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NWP Global Registry of Apprentice Ecologists - Stonewall Jackson High School, Manassas, Virginia, USA

Stonewall Jackson High School, Manassas, Virginia, USA
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Registered: December 2019
City/Town/Province: Bristow
Posts: 1
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My name is Alex and I am a freshman at the University of Virginia. I conducted my Apprentice Ecologist project as a senior at Stonewall Jackson High School this past spring. I chose to do an Apprentice Ecologist project on behalf of the Nicodemus Wilderness Project because I live close to and our waterways connect to the Chesapeake Bay Watershed. Spreading awareness for the conservation of this major ecosystem has always been important to me. Many of my friends, peers, and family members were unaware of how much of an impact our daily actions can have on this watershed and the environment around our homes, schools, and malls. I believe that the first step in making a difference for an area of land is educating the public about why it is necessary to conserve and preserve it. Therefore, my Apprentice Ecologist project consisted of an Anti-Single-Use Plastic Straw Challenge and an "I Pledge To..." poster.
The first part of my project involved spreading awareness for microplastics and single-use plastics that pollute our waterways and how we can reduce our negative impact on these problems. The second part of my project involved creating a poster to compile the many small efforts that my peers can take to make their lives more sustainable. Not very many of my community members knew about the microplastic problem, as a lot of attention is placed on macroplastics, the big pieces of trash that litter consists of. These microplastics have an even bigger impact on the environment than their macro counterparts due to their ability to go undetected by the naked eye, be ingested by fauna, and accumulate dangerous chemicals. I wanted to make a difference on this problem by spreading awareness for the small actions that my community members can take to make a more positive impact on our Bay. While my poster project was conducted primarily at Stonewall Jackson High School, my straw challenge was conducted with other members of the Prince William County community. Special emphasis was put on conserving the Chesapeake Bay Watershed in my educational talks, even though my project did not directly involve cleaning the Bay or visiting it.
Some people might think that they don't need to care about the microplastic issue because they are only one person and therefore can't make change, or that they won't be around to see what the future is like, so they don't have to care about it. In reality, our actions today will affect our lives in as soon as the next 10 years. My goal for my challenge was to spread awareness for this global issue and to make my peers and community members more consciously aware of their actions on the environment. I challenged them to eliminate plastic straws from their daily lives. By doing this, I hoped to show them that the actions that take the least effort to do are the ones that will make the most difference to our planet. I provided each of my volunteers a chart equipped with columns and rows to fill their information in. The columns contained questions like the date; location (house, restaurant, drive thru, etc.); type of drink (fountain, coffee, water, etc.); if you could have, did you use a disposable plastic straw; did you use a straw other than a disposable plastic one (metal, paper, etc.); did you specifically say, "No Straw Please"; and were you given a straw even if you said you didn't want one. I had them document every instance that they could have, did, or did not use a single-use, disposable, plastic straw from March 1st through the 31st. If they just had a drink of water at home and didn't use a straw, I did not have them document that, but if they ordered a glass of water at a restaurant and used/could have used a straw, they must document that, even if they didn't use one. I told them that I would not think any different of them for their data, as this is for educational purposes only, and a challenge for themselves.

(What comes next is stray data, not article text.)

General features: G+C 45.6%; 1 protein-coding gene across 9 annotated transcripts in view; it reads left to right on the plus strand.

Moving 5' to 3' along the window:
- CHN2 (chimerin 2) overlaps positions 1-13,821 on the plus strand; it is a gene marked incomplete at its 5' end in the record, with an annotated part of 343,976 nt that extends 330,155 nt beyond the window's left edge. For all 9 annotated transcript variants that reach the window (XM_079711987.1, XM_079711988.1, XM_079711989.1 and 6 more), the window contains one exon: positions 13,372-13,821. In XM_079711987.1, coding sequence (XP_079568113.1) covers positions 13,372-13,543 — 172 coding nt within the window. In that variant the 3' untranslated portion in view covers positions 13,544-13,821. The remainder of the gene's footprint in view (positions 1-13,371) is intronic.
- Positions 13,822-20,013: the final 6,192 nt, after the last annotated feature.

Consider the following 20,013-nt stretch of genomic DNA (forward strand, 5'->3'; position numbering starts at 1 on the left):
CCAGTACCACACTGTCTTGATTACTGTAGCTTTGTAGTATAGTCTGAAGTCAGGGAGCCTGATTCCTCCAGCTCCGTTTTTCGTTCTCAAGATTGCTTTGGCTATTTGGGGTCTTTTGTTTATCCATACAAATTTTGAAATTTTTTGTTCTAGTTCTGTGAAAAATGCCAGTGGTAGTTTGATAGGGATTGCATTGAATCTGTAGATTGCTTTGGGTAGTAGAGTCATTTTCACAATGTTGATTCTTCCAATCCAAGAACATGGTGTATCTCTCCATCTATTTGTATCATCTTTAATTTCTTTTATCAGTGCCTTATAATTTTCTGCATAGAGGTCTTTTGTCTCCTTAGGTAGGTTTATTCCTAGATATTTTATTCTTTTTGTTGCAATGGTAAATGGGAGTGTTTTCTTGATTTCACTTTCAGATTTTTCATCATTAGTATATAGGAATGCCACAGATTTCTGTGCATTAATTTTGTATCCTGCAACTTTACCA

Through this project I was successful in challenging my peers to lessen their single use plastic impact by simply not using disposable plastic straws. When I compiled the data, I found that 25 of the 30 people I challenged successfully did not use a single disposable straw for the entire month. I also found that 50% of them attempted to use a reusable straw during this challenge, and that 20 of them said "No Straw Please" when they ordered at restaurants every time. Assuming that all the data was honest, I was very pleased with these numbers. However, I wanted to educate a broader range of my peers with my Apprentice Ecologist project, so I created a large 2.5x3 foot poster that said "I Pledge To..." at the top. Below this title, I drew a large outline of a heart. For one week, I visited different lunch periods everyday at my high school, carrying blue and green sticky notes and pens. I walked around to each table, asking my peers if they would write one sustainable action that they pledge to change in their lives to make a more positive impact. A lot of them did not know what to write, so they brainstormed a bunch of ideas together, signing their names and jotting down their favorite actions to stick onto the poster. Some of my favorites were, "I pledge to shop more at thrift shops and other second hand stores for clothes", "I pledge to use more Tupperware and less plastic sandwich bags", and "I pledge to use more cloth towels and less paper towels in my kitchen". When they were finished writing down their pledges, I had them place their sticky notes respectively where land and water would go on a generic map of the globe, to make the heart look like it was the Earth.